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World China wants to be less reliant on the United States. That's a tall order

13:05  30 october  2020
13:05  30 october  2020 Source:   cnn.com

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The key issue is that they don't want to sell what we want to buy, and we can't buy too many farm products, either." China could make concessions to boost imports from the United States , but it is unlikely to reduce its surplus with the U . S . by up to 0 billion a year, Chinese government advisers

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China wants to counter the United States by boosting its technological capabilities and becoming more self sufficient. That's easier said than done.

a person sitting at a train station: An employee works at the semiconductor electroplating workshop of Nantong ACCESS Semiconductor Co.,Ltd. on September 13, 2020 in Nantong, Jiangsu Province of China. © semiconductor electroplating workshop An employee works at the semiconductor electroplating workshop of Nantong ACCESS Semiconductor Co.,Ltd. on September 13, 2020 in Nantong, Jiangsu Province of China.

Beijing outlined its goal for more economic independence this week as the Chinese Communist Party's Central Committee put together its latest Five-Year Plan. The 14th iteration of the vast policy framework will cover 2021 to 2025, and is key to setting the country's political and economic agenda.

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The stated objectives are "to construct a unified large market and make full use of both international and domestic markets, through cultural exchange and integration, to enhance mutual understanding and trust of member nations, ending up in an innovative pattern with capital inflows, talent pool

The full scope of the plan might not be known for months, but a statement published Thursday said that China wants to focus on economic self-reliance and technological independence. Doing so would help insulate the country from US attempts to restrict its access to critical technologies.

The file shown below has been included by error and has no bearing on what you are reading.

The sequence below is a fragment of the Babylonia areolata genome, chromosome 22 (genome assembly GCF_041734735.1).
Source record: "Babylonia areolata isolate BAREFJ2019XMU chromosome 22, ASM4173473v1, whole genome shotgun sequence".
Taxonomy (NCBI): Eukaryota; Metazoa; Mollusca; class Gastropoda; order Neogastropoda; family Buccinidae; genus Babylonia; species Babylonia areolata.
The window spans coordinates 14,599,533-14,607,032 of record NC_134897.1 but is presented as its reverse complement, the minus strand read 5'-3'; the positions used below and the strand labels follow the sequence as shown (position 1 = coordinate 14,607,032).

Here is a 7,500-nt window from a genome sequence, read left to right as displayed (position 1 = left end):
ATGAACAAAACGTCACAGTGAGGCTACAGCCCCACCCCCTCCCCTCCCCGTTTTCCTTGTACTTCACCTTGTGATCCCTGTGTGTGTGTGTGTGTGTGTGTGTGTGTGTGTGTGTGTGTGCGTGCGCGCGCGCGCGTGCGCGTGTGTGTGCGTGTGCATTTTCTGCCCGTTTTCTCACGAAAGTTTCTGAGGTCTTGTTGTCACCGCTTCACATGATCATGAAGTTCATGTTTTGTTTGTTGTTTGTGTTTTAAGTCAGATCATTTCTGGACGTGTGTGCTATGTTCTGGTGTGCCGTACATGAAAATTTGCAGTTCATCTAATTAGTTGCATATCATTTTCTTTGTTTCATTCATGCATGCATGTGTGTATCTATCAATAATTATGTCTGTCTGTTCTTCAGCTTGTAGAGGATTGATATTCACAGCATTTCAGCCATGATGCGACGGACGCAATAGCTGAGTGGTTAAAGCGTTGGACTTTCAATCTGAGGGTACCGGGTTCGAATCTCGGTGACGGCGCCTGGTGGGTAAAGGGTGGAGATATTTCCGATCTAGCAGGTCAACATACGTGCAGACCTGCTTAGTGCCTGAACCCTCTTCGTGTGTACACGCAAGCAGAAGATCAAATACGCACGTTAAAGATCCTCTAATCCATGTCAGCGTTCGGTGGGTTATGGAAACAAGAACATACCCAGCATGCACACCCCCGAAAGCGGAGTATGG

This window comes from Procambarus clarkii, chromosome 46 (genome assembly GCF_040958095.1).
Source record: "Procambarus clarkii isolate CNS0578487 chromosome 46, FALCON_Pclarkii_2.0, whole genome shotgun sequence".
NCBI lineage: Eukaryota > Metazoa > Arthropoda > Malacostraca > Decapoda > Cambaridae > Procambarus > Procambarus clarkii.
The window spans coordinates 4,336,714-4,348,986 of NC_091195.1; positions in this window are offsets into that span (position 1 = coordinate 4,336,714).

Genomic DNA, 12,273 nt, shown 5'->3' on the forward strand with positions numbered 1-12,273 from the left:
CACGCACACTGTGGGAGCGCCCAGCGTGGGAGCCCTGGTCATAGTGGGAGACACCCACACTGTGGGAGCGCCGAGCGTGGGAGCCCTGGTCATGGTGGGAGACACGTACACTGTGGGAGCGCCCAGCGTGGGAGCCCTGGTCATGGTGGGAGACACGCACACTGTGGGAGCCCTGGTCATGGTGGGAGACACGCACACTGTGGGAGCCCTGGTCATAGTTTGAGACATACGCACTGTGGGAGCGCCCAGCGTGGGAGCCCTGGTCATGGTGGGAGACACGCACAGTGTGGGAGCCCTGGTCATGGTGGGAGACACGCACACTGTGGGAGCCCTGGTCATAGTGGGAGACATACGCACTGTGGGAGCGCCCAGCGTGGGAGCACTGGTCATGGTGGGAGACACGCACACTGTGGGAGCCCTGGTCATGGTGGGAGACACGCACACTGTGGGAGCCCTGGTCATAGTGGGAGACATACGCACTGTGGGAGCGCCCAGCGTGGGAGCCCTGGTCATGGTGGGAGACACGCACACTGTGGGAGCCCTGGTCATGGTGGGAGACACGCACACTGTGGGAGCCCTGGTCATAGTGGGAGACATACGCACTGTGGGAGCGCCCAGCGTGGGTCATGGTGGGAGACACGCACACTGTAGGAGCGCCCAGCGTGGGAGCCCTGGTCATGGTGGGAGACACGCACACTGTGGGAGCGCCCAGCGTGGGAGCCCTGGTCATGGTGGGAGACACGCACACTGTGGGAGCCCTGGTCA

"[We will] nurture a strong domestic market and establish a new development pattern," the statement said. "Domestic consumption will be a strategic focus."

Light on detail

The statement did not yet outline any specific targets. But messages from Beijing are being closely watched right now.

The world's second largest economy is likely to be the only major world power to expand this year as the coronavirus pandemic prevents growth elsewhere. China's future is also closely tied to its unfolding trade and technology war with the United States, and tensions between the two are getting worse.

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State -owned firms that hire hundreds of thousands of workers every year might also have their finger on the demographic pulse of the nation. These institutions have far more leverage with China ’ s policymakers than academic researchers. If they were signaling a dire demographic scenario, it would

"Economic globalization is facing headwinds now," said Han Wenxiu, a senior finance official from the Communist Party's Central Committee during a press conference Friday. The pandemic, coupled with rising protectionism, has weakened international economic cooperation, Han added.

The need for innovation at home was underscored by Wang Zhigang, China's Minister of Science and Technology.

"Technological self sufficiency is a strategic pillar of the nation's development," Wang said. "We must boost independent innovation and do our own job well. That's because key technologies can't be bought or asked for [from others]."

Easier said than done

China's desire to achieve economic self-sufficiency isn't a new one. Many of the country's Five-Year Plans have prioritized sustainable growth and expanding domestic industry. And a recent, ambitious 10-year plan — "Made in China 2025" — was created to push China's manufacturing sector into more advanced technological fields.